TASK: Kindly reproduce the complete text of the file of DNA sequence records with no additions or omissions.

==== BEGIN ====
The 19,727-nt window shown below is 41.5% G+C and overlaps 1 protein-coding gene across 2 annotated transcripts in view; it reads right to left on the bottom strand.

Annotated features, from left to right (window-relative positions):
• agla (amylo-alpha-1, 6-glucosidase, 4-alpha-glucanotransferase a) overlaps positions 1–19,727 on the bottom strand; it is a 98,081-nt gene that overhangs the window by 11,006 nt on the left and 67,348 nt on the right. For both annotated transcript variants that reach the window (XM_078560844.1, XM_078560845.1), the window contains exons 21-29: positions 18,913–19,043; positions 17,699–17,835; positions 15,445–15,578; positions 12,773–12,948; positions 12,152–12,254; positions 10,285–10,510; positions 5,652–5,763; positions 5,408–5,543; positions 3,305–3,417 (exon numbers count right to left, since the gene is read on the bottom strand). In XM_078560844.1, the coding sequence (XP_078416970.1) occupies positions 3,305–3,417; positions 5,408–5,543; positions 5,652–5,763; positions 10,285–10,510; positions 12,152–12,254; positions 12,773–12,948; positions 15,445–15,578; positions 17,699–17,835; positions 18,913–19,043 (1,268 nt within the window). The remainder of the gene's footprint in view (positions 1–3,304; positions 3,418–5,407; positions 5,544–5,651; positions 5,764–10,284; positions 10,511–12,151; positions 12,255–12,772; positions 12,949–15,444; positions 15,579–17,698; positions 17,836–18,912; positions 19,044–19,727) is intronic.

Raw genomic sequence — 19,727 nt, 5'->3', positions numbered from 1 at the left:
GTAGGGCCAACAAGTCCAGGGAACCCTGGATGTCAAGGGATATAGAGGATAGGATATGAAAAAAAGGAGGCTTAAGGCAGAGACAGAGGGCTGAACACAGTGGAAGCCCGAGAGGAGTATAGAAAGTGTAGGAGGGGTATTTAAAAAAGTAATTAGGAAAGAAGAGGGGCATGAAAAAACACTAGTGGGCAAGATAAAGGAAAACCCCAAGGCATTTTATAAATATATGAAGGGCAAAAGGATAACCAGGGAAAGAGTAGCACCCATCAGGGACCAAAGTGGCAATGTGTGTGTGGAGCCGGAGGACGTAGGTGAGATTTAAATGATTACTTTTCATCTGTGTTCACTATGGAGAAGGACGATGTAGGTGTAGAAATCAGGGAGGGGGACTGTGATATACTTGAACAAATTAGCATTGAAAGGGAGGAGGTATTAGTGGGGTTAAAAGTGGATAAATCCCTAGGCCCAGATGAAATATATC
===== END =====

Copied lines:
The 19,727-nt window shown below is 41.5% G+C and overlaps 1 protein-coding gene across 2 annotated transcripts in view; it reads right to left on the bottom strand.

Annotated features, from left to right (window-relative positions):
• agla (amylo-alpha-1, 6-glucosidase, 4-alpha-glucanotransferase a) overlaps positions 1–19,727 on the bottom strand; it is a 98,081-nt gene that overhangs the window by 11,006 nt on the left and 67,348 nt on the right. For both annotated transcript variants that reach the window (XM_078560844.1, XM_078560845.1), the window contains exons 21-29: positions 18,913–19,043; positions 17,699–17,835; positions 15,445–15,578; positions 12,773–12,948; positions 12,152–12,254; positions 10,285–10,510; positions 5,652–5,763; positions 5,408–5,543; positions 3,305–3,417 (exon numbers count right to left, since the gene is read on the bottom strand). In XM_078560844.1, the coding sequence (XP_078416970.1) occupies positions 3,305–3,417; positions 5,408–5,543; positions 5,652–5,763; positions 10,285–10,510; positions 12,152–12,254; positions 12,773–12,948; positions 15,445–15,578; positions 17,699–17,835; positions 18,913–19,043 (1,268 nt within the window). The remainder of the gene's footprint in view (positions 1–3,304; positions 3,418–5,407; positions 5,544–5,651; positions 5,764–10,284; positions 10,511–12,151; positions 12,255–12,772; positions 12,949–15,444; positions 15,579–17,698; positions 17,836–18,912; positions 19,044–19,727) is intronic.

Raw genomic sequence — 19,727 nt, 5'->3', positions numbered from 1 at the left:
GTAGGGCCAACAAGTCCAGGGAACCCTGGATGTCAAGGGATATAGAGGATAGGATATGAAAAAAAGGAGGCTTAAGGCAGAGACAGAGGGCTGAACACAGTGGAAGCCCGAGAGGAGTATAGAAAGTGTAGGAGGGGTATTTAAAAAAGTAATTAGGAAAGAAGAGGGGCATGAAAAAACACTAGTGGGCAAGATAAAGGAAAACCCCAAGGCATTTTATAAATATATGAAGGGCAAAAGGATAACCAGGGAAAGAGTAGCACCCATCAGGGACCAAAGTGGCAATGTGTGTGTGGAGCCGGAGGACGTAGGTGAGATTTAAATGATTACTTTTCATCTGTGTTCACTATGGAGAAGGACGATGTAGGTGTAGAAATCAGGGAGGGGGACTGTGATATACTTGAACAAATTAGCATTGAAAGGGAGGAGGTATTAGTGGGGTTAAAAGTGGATAAATCCCTAGGCCCAGATGAAATATATC